Hillsborough County Public Schools in Tampa, Fla., ranks as one of the country’s largest school districts with approximately 215,000 students at more than 230 schools. The Student Nutrition Services (SNS) department serves approximately 200,000 meals per day.

To consolidate all student nutrition operations under one roof, the district introduced a new Center for Nutrition and Culinary Services prior to the 2017–18 school year. The facility helps SNS provide quality food with a decreasing skilled labor force and increase revenue by providing catered services and renting out the new event center. The facility also helps SNS combat increasing labor costs through the use of a central kitchen for providing menu items to smaller schools. It also contains costs through better inventory management and reduced food waste, improved administrative efficiencies and foodservice training offered to the school district’s foodservice employees.

5 Culinary Dem HR

The Center for Nutrition and Culinary Services includes a production kitchen, the district’s SNS administrative offices, and Core Catering, the district’s catering services department. This facility also features The Silo Eatery, an on-site cafe that’s open to the public; an event center that includes a ballroom and smaller event rooms; training rooms; and a chef demonstration kitchen. “We never have had centralized training spaces for foodservice, so this is an exciting feature,” says Mary Kate Harrison, Ph.D., general manager of SNS.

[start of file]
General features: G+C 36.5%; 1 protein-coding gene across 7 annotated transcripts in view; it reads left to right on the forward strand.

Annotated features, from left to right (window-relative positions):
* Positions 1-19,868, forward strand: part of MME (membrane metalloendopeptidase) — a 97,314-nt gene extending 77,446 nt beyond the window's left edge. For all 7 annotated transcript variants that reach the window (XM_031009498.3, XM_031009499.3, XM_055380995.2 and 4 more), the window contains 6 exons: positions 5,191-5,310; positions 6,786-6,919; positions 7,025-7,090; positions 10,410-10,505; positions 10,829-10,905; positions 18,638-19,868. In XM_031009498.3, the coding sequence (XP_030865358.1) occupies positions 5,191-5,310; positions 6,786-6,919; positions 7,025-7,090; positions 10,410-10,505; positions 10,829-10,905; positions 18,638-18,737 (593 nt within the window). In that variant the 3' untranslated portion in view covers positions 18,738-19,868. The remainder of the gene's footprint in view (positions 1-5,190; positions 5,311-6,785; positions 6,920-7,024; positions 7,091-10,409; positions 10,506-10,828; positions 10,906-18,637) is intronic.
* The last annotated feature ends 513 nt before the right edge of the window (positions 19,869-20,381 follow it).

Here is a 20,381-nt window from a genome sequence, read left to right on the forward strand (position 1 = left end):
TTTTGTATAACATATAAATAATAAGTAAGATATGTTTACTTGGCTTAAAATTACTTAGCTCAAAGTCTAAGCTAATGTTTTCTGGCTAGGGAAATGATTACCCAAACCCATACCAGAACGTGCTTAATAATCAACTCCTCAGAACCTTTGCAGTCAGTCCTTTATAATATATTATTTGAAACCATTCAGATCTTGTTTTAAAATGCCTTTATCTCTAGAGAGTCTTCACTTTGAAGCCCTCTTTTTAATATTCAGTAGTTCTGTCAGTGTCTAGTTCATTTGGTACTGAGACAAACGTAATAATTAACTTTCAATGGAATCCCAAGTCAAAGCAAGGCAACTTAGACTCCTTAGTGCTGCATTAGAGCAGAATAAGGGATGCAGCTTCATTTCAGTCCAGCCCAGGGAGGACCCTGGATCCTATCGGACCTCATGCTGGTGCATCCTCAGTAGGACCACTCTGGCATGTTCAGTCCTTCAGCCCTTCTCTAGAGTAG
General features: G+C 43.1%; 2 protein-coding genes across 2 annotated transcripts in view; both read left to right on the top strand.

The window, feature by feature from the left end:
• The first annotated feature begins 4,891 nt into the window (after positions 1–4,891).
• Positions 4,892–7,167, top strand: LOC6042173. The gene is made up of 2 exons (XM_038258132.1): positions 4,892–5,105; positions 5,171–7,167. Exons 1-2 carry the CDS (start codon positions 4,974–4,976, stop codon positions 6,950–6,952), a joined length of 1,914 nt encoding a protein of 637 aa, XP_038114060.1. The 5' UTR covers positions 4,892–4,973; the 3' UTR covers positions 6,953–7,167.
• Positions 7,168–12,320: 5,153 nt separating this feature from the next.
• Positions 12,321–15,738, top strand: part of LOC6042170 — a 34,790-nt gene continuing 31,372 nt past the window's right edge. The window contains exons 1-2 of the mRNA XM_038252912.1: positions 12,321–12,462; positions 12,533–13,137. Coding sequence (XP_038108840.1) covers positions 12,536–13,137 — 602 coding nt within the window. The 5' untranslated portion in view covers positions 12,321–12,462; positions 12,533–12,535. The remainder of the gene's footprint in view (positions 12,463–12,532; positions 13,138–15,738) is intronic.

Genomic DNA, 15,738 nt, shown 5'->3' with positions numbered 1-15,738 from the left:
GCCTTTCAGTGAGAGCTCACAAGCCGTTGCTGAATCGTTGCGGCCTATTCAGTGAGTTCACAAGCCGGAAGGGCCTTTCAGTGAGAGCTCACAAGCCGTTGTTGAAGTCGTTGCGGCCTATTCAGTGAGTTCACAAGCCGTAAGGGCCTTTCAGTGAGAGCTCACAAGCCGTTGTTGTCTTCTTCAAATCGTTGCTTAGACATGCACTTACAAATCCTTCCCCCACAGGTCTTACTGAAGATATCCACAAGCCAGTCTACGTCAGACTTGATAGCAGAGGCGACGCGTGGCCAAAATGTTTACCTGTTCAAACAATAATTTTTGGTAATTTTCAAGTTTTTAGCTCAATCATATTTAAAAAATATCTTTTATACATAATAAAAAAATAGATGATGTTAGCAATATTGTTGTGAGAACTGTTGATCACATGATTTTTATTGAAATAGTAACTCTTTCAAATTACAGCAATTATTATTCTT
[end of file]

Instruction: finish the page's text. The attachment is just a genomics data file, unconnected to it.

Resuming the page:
One of the building’s larger features, the culinary kitchen, supports district schools with smaller enrollments — those
serving fewer than 500 students. The district is converting the kitchens at these schools from conventional operations to finishing kitchens. The rollout plan continuously converts small groups of kitchens and will be complete by the end of 2019.

At the individual schools, the finishing kitchens receive bulk meal components that staff can rethermalize, assemble and place on a serving line. “We’re trying to make the schools with finishing kitchens more efficient and operate with fewer staff members,” Harrison says. “Some of the finishing kitchens’ staff responsibilities, such as ordering and keeping production records, have been transferred to the culinary kitchen’s staff. We want staff at the finishing kitchens to focus more on nutrition education and customer service.”

In addition, the culinary kitchen will provide ready-to-serve meals to other sites that have no kitchens, such as charter schools, Boys & Girls Clubs of America and YMCA sites. During the summer, the culinary kitchen supports a variety of summer feeding programs in the community.

The schools with no kitchens receive hot ready-to-service menu items in bulk pans that staff place directly on serving lines. “It isn’t practical to run a full-service kitchen at each of these smaller schools,” Harrison adds. “With the cost and availability of trained employees and managers, it makes more sense to bring food preparation for these schools under one roof.”